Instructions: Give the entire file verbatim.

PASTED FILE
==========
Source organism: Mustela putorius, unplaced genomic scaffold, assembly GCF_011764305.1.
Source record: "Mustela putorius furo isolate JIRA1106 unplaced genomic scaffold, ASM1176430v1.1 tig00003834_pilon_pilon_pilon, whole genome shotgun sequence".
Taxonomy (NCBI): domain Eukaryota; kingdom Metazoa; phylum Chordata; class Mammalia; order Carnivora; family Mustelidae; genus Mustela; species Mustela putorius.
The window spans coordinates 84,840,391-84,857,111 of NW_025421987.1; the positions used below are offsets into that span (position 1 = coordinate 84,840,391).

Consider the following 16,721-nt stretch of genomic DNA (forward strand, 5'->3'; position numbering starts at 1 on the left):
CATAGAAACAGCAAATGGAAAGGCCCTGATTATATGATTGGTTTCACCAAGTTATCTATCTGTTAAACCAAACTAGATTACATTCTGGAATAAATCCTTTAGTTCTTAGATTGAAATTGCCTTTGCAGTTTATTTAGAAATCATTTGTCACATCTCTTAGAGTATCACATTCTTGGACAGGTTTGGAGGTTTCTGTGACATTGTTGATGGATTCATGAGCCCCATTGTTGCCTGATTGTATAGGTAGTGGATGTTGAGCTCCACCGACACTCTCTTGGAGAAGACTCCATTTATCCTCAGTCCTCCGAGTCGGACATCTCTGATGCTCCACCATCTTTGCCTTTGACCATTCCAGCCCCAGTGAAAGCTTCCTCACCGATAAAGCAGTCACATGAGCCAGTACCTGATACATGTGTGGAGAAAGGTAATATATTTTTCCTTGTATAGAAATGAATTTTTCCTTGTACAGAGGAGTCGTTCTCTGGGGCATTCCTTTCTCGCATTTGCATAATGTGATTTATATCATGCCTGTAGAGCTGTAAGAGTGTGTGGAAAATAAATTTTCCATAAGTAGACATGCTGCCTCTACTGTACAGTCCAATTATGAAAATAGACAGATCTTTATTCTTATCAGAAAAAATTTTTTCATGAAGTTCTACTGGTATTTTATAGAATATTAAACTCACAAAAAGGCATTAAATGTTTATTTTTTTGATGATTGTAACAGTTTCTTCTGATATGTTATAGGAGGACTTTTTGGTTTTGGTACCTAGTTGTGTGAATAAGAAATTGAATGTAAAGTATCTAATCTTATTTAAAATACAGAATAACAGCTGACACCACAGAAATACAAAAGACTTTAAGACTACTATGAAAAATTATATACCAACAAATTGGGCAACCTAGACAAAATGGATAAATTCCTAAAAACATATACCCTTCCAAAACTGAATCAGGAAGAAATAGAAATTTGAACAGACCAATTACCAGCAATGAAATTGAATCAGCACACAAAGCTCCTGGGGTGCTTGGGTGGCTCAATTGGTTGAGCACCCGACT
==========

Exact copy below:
Source organism: Mustela putorius, unplaced genomic scaffold, assembly GCF_011764305.1.
Source record: "Mustela putorius furo isolate JIRA1106 unplaced genomic scaffold, ASM1176430v1.1 tig00003834_pilon_pilon_pilon, whole genome shotgun sequence".
Taxonomy (NCBI): domain Eukaryota; kingdom Metazoa; phylum Chordata; class Mammalia; order Carnivora; family Mustelidae; genus Mustela; species Mustela putorius.
The window spans coordinates 84,840,391-84,857,111 of NW_025421987.1; the positions used below are offsets into that span (position 1 = coordinate 84,840,391).

Consider the following 16,721-nt stretch of genomic DNA (forward strand, 5'->3'; position numbering starts at 1 on the left):
CATAGAAACAGCAAATGGAAAGGCCCTGATTATATGATTGGTTTCACCAAGTTATCTATCTGTTAAACCAAACTAGATTACATTCTGGAATAAATCCTTTAGTTCTTAGATTGAAATTGCCTTTGCAGTTTATTTAGAAATCATTTGTCACATCTCTTAGAGTATCACATTCTTGGACAGGTTTGGAGGTTTCTGTGACATTGTTGATGGATTCATGAGCCCCATTGTTGCCTGATTGTATAGGTAGTGGATGTTGAGCTCCACCGACACTCTCTTGGAGAAGACTCCATTTATCCTCAGTCCTCCGAGTCGGACATCTCTGATGCTCCACCATCTTTGCCTTTGACCATTCCAGCCCCAGTGAAAGCTTCCTCACCGATAAAGCAGTCACATGAGCCAGTACCTGATACATGTGTGGAGAAAGGTAATATATTTTTCCTTGTATAGAAATGAATTTTTCCTTGTACAGAGGAGTCGTTCTCTGGGGCATTCCTTTCTCGCATTTGCATAATGTGATTTATATCATGCCTGTAGAGCTGTAAGAGTGTGTGGAAAATAAATTTTCCATAAGTAGACATGCTGCCTCTACTGTACAGTCCAATTATGAAAATAGACAGATCTTTATTCTTATCAGAAAAAATTTTTTCATGAAGTTCTACTGGTATTTTATAGAATATTAAACTCACAAAAAGGCATTAAATGTTTATTTTTTTGATGATTGTAACAGTTTCTTCTGATATGTTATAGGAGGACTTTTTGGTTTTGGTACCTAGTTGTGTGAATAAGAAATTGAATGTAAAGTATCTAATCTTATTTAAAATACAGAATAACAGCTGACACCACAGAAATACAAAAGACTTTAAGACTACTATGAAAAATTATATACCAACAAATTGGGCAACCTAGACAAAATGGATAAATTCCTAAAAACATATACCCTTCCAAAACTGAATCAGGAAGAAATAGAAATTTGAACAGACCAATTACCAGCAATGAAATTGAATCAGCACACAAAGCTCCTGGGGTGCTTGGGTGGCTCAATTGGTTGAGCACCCGACT